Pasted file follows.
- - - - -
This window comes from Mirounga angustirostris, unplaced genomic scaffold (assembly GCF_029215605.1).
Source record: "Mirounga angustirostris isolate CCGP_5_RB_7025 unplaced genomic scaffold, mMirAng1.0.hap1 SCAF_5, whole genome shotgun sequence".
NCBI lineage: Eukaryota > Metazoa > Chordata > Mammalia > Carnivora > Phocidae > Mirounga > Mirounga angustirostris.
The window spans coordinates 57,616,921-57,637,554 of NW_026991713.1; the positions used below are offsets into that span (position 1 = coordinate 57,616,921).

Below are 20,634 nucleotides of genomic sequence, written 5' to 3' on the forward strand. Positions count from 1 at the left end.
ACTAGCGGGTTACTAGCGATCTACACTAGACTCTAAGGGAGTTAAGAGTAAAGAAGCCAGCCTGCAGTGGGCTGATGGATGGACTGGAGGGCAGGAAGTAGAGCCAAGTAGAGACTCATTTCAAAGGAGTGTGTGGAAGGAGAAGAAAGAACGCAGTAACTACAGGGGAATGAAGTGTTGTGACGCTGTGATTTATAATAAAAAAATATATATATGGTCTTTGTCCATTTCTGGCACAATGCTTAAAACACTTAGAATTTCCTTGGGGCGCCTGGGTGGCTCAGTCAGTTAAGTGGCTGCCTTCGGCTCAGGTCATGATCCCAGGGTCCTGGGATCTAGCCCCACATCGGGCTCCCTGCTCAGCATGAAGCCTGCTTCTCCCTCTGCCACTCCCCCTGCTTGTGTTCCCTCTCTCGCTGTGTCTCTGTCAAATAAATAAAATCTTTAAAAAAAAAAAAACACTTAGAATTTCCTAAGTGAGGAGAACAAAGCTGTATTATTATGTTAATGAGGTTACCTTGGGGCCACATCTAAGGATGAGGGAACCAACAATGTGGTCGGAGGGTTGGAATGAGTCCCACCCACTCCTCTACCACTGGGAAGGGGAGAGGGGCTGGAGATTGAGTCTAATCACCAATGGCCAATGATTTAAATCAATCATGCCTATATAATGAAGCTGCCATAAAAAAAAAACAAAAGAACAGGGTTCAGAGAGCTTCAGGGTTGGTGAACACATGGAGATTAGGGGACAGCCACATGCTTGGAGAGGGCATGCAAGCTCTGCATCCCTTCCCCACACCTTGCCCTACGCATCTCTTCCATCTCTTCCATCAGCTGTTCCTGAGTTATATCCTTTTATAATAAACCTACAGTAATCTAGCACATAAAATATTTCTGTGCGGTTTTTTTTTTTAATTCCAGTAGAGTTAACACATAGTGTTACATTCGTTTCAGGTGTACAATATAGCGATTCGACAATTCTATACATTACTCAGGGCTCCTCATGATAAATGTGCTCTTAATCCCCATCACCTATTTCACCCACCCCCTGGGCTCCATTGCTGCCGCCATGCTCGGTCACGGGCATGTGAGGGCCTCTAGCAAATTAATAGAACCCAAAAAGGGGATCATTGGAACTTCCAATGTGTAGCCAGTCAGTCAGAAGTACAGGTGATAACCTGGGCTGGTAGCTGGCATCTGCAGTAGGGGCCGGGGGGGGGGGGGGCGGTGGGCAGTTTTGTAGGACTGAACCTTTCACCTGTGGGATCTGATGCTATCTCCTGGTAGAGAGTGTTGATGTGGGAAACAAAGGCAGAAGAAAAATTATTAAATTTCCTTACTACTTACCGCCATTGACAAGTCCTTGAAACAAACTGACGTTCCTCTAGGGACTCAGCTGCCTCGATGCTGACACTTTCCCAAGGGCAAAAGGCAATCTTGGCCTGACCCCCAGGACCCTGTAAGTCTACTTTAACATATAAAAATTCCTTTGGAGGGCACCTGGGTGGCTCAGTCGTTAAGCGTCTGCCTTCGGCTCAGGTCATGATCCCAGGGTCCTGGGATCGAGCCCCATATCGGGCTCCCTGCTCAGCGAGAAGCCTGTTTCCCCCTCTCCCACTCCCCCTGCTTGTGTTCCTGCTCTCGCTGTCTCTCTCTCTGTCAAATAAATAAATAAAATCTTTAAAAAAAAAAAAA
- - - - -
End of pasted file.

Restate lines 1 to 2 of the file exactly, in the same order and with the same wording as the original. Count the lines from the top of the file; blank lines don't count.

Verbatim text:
This window comes from Mirounga angustirostris, unplaced genomic scaffold (assembly GCF_029215605.1).
Source record: "Mirounga angustirostris isolate CCGP_5_RB_7025 unplaced genomic scaffold, mMirAng1.0.hap1 SCAF_5, whole genome shotgun sequence".